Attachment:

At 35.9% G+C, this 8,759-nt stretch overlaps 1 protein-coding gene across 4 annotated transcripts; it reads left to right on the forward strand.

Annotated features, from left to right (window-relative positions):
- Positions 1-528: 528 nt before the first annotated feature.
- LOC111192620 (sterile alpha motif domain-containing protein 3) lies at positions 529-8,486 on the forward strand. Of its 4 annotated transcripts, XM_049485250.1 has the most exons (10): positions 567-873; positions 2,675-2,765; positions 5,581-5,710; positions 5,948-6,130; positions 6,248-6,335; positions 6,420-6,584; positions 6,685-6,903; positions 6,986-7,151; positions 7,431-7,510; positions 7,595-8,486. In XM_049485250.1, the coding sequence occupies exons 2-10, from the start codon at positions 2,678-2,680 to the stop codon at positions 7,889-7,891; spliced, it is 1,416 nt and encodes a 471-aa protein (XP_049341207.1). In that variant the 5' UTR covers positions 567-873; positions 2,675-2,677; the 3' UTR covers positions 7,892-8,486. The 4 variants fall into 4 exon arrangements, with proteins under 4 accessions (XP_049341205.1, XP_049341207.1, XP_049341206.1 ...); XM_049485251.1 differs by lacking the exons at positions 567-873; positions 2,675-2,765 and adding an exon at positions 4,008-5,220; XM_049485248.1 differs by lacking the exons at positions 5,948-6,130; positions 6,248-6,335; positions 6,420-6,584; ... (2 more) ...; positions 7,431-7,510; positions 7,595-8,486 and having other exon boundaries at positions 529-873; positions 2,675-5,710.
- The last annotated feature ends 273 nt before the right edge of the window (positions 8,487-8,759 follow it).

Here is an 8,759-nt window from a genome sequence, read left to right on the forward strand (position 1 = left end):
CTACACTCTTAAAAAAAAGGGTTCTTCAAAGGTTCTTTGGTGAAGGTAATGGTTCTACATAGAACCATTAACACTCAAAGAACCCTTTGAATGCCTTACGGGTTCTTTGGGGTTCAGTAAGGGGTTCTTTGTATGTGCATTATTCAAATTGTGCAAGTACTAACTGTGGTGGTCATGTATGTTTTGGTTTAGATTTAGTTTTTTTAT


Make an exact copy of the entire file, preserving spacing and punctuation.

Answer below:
At 35.9% G+C, this 8,759-nt stretch overlaps 1 protein-coding gene across 4 annotated transcripts; it reads left to right on the forward strand.

Annotated features, from left to right (window-relative positions):
- Positions 1-528: 528 nt before the first annotated feature.
- LOC111192620 (sterile alpha motif domain-containing protein 3) lies at positions 529-8,486 on the forward strand. Of its 4 annotated transcripts, XM_049485250.1 has the most exons (10): positions 567-873; positions 2,675-2,765; positions 5,581-5,710; positions 5,948-6,130; positions 6,248-6,335; positions 6,420-6,584; positions 6,685-6,903; positions 6,986-7,151; positions 7,431-7,510; positions 7,595-8,486. In XM_049485250.1, the coding sequence occupies exons 2-10, from the start codon at positions 2,678-2,680 to the stop codon at positions 7,889-7,891; spliced, it is 1,416 nt and encodes a 471-aa protein (XP_049341207.1). In that variant the 5' UTR covers positions 567-873; positions 2,675-2,677; the 3' UTR covers positions 7,892-8,486. The 4 variants fall into 4 exon arrangements, with proteins under 4 accessions (XP_049341205.1, XP_049341207.1, XP_049341206.1 ...); XM_049485251.1 differs by lacking the exons at positions 567-873; positions 2,675-2,765 and adding an exon at positions 4,008-5,220; XM_049485248.1 differs by lacking the exons at positions 5,948-6,130; positions 6,248-6,335; positions 6,420-6,584; ... (2 more) ...; positions 7,431-7,510; positions 7,595-8,486 and having other exon boundaries at positions 529-873; positions 2,675-5,710.
- The last annotated feature ends 273 nt before the right edge of the window (positions 8,487-8,759 follow it).

Here is an 8,759-nt window from a genome sequence, read left to right on the forward strand (position 1 = left end):
CTACACTCTTAAAAAAAAGGGTTCTTCAAAGGTTCTTTGGTGAAGGTAATGGTTCTACATAGAACCATTAACACTCAAAGAACCCTTTGAATGCCTTACGGGTTCTTTGGGGTTCAGTAAGGGGTTCTTTGTATGTGCATTATTCAAATTGTGCAAGTACTAACTGTGGTGGTCATGTATGTTTTGGTTTAGATTTAGTTTTTTTAT